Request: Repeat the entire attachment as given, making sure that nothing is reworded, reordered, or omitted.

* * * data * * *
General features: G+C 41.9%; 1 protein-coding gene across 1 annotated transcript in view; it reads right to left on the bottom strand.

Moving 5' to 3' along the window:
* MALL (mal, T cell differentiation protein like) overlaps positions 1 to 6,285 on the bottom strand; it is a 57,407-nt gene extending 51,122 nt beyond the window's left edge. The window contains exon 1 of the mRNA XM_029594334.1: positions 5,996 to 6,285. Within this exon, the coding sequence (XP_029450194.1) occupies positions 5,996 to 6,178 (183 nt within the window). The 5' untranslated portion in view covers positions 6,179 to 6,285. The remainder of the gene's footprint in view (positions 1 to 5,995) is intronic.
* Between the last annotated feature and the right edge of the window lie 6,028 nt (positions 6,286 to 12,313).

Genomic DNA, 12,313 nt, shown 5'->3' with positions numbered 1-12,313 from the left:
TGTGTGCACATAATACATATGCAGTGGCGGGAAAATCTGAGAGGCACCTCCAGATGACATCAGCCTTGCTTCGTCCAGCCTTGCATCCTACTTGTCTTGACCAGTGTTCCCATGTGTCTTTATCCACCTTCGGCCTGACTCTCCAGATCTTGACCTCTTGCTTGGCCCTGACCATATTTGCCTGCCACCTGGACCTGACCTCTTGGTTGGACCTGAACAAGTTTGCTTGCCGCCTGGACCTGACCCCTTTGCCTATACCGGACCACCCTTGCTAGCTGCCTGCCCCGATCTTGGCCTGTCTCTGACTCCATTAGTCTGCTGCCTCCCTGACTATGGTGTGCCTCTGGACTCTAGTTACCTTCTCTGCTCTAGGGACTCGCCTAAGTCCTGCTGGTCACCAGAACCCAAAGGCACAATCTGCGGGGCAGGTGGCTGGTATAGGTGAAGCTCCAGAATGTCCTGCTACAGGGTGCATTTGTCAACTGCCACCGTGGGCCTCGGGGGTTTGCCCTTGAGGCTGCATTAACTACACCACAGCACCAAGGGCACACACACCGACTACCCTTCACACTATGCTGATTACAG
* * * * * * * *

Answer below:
General features: G+C 41.9%; 1 protein-coding gene across 1 annotated transcript in view; it reads right to left on the bottom strand.

Moving 5' to 3' along the window:
* MALL (mal, T cell differentiation protein like) overlaps positions 1 to 6,285 on the bottom strand; it is a 57,407-nt gene extending 51,122 nt beyond the window's left edge. The window contains exon 1 of the mRNA XM_029594334.1: positions 5,996 to 6,285. Within this exon, the coding sequence (XP_029450194.1) occupies positions 5,996 to 6,178 (183 nt within the window). The 5' untranslated portion in view covers positions 6,179 to 6,285. The remainder of the gene's footprint in view (positions 1 to 5,995) is intronic.
* Between the last annotated feature and the right edge of the window lie 6,028 nt (positions 6,286 to 12,313).

Genomic DNA, 12,313 nt, shown 5'->3' with positions numbered 1-12,313 from the left:
TGTGTGCACATAATACATATGCAGTGGCGGGAAAATCTGAGAGGCACCTCCAGATGACATCAGCCTTGCTTCGTCCAGCCTTGCATCCTACTTGTCTTGACCAGTGTTCCCATGTGTCTTTATCCACCTTCGGCCTGACTCTCCAGATCTTGACCTCTTGCTTGGCCCTGACCATATTTGCCTGCCACCTGGACCTGACCTCTTGGTTGGACCTGAACAAGTTTGCTTGCCGCCTGGACCTGACCCCTTTGCCTATACCGGACCACCCTTGCTAGCTGCCTGCCCCGATCTTGGCCTGTCTCTGACTCCATTAGTCTGCTGCCTCCCTGACTATGGTGTGCCTCTGGACTCTAGTTACCTTCTCTGCTCTAGGGACTCGCCTAAGTCCTGCTGGTCACCAGAACCCAAAGGCACAATCTGCGGGGCAGGTGGCTGGTATAGGTGAAGCTCCAGAATGTCCTGCTACAGGGTGCATTTGTCAACTGCCACCGTGGGCCTCGGGGGTTTGCCCTTGAGGCTGCATTAACTACACCACAGCACCAAGGGCACACACACCGACTACCCTTCACACTATGCTGATTACAG